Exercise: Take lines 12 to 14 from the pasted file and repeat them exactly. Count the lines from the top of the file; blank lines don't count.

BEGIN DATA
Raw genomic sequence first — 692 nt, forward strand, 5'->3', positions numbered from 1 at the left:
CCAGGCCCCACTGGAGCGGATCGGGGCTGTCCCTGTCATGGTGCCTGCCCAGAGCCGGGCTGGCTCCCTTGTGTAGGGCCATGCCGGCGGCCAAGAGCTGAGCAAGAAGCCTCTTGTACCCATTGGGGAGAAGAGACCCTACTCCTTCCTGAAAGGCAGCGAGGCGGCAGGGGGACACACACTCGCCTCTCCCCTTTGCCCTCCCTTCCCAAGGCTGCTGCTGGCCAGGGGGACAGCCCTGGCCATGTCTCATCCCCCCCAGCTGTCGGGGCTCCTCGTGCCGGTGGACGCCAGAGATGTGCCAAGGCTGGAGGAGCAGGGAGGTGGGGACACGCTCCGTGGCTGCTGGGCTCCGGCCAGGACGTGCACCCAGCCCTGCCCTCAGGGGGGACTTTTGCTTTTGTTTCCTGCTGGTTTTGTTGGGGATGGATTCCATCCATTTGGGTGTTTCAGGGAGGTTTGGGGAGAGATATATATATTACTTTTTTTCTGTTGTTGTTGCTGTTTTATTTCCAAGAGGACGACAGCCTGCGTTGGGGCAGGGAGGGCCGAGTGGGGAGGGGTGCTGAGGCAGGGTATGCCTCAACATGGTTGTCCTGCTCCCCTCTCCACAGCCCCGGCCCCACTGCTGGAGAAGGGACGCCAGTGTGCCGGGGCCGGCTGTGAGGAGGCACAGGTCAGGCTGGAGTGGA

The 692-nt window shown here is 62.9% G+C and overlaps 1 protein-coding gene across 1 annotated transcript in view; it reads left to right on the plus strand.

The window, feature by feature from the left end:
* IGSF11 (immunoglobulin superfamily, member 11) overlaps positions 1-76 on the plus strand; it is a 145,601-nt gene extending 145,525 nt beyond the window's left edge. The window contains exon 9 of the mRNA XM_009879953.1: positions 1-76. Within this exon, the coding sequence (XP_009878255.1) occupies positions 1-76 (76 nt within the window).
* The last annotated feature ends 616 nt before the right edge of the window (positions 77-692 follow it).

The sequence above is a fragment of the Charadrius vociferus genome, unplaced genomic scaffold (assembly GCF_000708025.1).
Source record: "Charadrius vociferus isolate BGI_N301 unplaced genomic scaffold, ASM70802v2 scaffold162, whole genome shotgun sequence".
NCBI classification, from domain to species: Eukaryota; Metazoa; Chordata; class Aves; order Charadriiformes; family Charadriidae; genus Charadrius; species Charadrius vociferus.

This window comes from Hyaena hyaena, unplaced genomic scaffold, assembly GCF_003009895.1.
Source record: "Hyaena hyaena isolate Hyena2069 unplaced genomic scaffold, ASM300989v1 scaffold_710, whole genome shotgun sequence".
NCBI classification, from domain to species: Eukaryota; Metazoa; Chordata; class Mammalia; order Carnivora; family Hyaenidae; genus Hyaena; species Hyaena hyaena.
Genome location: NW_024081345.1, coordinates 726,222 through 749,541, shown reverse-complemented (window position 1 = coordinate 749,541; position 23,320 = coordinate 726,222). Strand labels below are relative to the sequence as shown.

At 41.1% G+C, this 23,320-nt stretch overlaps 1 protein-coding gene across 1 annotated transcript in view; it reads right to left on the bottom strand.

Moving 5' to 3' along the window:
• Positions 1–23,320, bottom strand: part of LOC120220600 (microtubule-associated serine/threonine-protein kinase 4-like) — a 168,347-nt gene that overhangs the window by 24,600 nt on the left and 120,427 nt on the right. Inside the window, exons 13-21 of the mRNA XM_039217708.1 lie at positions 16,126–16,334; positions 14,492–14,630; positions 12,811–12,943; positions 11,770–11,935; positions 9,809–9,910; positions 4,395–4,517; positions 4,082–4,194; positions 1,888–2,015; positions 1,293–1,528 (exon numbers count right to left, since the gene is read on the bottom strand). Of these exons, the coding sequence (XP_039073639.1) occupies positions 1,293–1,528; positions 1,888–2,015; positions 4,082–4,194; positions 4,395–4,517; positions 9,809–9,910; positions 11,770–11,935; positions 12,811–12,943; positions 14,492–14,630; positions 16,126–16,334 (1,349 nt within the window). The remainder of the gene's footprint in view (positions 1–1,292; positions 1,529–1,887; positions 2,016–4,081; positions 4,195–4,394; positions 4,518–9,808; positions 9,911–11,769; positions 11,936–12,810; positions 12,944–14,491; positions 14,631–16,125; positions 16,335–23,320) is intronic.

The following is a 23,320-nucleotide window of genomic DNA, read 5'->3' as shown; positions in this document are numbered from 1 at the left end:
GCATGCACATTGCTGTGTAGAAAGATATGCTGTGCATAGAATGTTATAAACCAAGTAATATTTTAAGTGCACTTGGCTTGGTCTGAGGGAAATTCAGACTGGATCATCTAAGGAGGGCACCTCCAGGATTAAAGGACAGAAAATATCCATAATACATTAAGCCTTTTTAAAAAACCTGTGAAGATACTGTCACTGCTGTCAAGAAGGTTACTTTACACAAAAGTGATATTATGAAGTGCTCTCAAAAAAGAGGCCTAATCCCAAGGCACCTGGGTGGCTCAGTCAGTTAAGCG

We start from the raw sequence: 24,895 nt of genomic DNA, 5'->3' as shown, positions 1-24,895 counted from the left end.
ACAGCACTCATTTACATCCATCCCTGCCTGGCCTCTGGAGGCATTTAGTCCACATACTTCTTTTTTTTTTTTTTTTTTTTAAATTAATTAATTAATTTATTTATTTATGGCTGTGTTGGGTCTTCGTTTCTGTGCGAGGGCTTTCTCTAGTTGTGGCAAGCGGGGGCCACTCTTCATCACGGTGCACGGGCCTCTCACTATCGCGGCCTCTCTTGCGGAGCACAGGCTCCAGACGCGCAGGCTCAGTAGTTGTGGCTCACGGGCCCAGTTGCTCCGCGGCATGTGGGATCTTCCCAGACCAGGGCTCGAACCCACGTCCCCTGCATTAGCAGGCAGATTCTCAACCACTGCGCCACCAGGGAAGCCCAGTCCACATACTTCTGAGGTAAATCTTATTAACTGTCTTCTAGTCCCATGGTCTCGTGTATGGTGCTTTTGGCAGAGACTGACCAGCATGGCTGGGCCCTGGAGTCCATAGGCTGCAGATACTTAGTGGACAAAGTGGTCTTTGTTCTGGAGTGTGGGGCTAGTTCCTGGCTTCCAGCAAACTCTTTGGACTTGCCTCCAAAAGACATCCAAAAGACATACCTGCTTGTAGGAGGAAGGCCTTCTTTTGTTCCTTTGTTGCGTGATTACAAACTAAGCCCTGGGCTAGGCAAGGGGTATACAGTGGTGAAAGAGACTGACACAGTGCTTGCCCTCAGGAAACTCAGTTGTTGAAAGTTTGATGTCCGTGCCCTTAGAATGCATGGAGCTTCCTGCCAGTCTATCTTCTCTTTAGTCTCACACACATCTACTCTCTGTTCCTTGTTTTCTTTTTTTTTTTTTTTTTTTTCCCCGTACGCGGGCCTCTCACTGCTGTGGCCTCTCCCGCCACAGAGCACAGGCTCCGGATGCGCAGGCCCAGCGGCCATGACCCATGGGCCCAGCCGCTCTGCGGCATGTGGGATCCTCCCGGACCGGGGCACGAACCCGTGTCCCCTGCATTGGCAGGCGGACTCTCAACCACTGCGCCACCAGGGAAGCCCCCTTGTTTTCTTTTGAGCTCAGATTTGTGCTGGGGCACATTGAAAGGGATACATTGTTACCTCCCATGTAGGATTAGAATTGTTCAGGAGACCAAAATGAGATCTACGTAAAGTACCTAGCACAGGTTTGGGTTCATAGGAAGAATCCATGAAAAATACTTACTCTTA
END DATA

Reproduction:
NCBI classification, from domain to species: Eukaryota; Metazoa; Chordata; class Mammalia; order Carnivora; family Hyaenidae; genus Hyaena; species Hyaena hyaena.
Genome location: NW_024081345.1, coordinates 726,222 through 749,541, shown reverse-complemented (window position 1 = coordinate 749,541; position 23,320 = coordinate 726,222). Strand labels below are relative to the sequence as shown.

At 41.1% G+C, this 23,320-nt stretch overlaps 1 protein-coding gene across 1 annotated transcript in view; it reads right to left on the bottom strand.